Without Kevin Durant, the Warriors were able to step up and defeat the Rockets to prevent being swept by a team that they take great pride in not losing to. This Houston team is, by all means, a legitimate threat — the Warriors were on the brink of elimination during last season’s Western Conference Finals, if not for a combination of fortuitous misses by the Rockets (in the form of 27 missed threes in a row), and clutch shot making from Curry, Thompson, and Durant.

People can say all they want about this being just another win in an 82-game grind of a season — the Warriors themselves will downplay the importance of this game and will move on to the next task at hand — but deep down, the Warriors knew that they needed to make a statement, something to remind the Rockets of their pedigree and status as kings of the hill.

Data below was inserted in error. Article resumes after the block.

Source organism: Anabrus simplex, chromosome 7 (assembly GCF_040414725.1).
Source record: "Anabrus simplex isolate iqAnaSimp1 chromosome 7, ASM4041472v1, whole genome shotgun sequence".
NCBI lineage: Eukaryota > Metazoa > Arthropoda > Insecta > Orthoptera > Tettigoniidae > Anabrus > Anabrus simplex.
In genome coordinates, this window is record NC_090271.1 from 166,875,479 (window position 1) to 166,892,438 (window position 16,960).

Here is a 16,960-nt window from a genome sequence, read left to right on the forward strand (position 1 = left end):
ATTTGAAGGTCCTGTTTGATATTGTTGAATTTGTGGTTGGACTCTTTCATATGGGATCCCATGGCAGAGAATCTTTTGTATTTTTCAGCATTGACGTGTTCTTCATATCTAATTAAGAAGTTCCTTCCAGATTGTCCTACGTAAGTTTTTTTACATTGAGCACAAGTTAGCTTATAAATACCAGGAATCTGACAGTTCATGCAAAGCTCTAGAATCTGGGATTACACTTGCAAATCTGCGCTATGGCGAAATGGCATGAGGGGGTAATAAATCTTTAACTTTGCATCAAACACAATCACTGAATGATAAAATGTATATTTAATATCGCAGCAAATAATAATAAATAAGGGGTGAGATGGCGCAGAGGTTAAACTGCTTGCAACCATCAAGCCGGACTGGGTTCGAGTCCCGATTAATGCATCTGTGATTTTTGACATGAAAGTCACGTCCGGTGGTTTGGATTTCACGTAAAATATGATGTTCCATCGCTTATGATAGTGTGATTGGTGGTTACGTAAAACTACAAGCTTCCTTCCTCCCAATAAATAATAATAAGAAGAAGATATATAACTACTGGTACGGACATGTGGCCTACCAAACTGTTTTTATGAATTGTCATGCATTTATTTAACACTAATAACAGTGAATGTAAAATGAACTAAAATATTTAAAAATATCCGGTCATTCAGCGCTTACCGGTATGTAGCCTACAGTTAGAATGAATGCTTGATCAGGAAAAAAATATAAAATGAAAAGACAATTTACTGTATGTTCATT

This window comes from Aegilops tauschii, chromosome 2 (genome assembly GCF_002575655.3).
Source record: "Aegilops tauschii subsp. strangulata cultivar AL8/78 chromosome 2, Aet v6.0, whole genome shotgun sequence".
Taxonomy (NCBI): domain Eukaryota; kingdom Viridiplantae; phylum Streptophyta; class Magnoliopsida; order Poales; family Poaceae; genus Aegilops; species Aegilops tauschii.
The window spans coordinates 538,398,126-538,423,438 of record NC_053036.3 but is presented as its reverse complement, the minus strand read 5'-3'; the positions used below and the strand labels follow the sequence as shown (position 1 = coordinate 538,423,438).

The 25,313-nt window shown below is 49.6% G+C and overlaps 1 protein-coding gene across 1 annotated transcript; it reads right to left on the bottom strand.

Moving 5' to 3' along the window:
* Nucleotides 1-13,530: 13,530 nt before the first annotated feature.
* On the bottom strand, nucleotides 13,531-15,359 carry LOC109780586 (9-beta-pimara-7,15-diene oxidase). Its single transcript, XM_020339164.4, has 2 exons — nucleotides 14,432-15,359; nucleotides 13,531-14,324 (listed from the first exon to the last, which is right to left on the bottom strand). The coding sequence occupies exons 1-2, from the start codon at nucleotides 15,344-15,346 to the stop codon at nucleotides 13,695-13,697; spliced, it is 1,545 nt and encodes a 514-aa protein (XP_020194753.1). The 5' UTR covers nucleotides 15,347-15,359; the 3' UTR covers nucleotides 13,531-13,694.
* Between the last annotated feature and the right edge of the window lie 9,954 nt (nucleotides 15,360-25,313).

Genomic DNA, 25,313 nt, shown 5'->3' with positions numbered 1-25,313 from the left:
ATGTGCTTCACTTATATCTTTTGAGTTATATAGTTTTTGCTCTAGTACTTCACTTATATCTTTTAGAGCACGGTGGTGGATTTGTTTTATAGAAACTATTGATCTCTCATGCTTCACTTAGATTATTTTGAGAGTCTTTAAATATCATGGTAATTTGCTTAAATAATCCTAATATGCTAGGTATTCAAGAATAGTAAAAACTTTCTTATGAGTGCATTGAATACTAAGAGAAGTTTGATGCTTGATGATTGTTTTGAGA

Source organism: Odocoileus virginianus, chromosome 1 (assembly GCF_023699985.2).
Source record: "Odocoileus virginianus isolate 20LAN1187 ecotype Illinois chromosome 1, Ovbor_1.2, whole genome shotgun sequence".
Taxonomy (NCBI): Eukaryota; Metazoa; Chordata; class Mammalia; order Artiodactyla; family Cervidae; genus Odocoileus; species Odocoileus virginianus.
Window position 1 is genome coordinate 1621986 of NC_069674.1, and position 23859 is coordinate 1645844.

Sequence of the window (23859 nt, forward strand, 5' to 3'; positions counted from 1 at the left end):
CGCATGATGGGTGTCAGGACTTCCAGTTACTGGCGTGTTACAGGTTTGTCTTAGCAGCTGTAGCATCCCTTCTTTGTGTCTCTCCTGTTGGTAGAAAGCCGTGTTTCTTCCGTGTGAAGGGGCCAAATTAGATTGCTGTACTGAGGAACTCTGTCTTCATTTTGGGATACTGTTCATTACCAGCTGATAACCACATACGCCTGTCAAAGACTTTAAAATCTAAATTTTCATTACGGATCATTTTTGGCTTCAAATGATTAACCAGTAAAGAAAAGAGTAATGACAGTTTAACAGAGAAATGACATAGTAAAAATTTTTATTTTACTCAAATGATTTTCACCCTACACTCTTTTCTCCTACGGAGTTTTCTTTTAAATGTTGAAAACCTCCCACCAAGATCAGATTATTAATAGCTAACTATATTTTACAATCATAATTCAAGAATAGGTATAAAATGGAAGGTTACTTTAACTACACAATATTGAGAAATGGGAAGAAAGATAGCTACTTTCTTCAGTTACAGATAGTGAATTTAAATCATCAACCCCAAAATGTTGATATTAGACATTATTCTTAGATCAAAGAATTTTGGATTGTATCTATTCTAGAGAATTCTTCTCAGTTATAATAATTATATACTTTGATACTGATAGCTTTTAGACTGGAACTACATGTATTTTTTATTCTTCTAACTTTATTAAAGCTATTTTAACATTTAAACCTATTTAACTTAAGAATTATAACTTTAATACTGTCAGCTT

The win provided a huge sigh of relief for everyone, proof that these Warriors can bring out their best when it matters. As GSoM’s Jannelle Moore said in her recap:

We haven’t been playing championship ball lately. We’ve been undisciplined and unfocused. We can’t finish the rest of the season this way and expect to three-peat and we sure as hell don’t want to be swept twice this year. Let’s lock in and try to stay that way. We know we are capable of playing at the level that we are accustomed to. So let’s play like it.”

The Warriors stepped up to the challenge. They played championship level basketball — and they weren’t even at full strength. But in what was the most telling postgame clip, it looks like the strength of the bond between two of the Warriors’ best players is as intact as its ever been.

One can only hope that this huge victory — as well as the clip above — are signs that the Warriors are turning the corner just before the playoffs.

Sixty-seven down, 15 more to go.

Stay Golden, Dub Nation.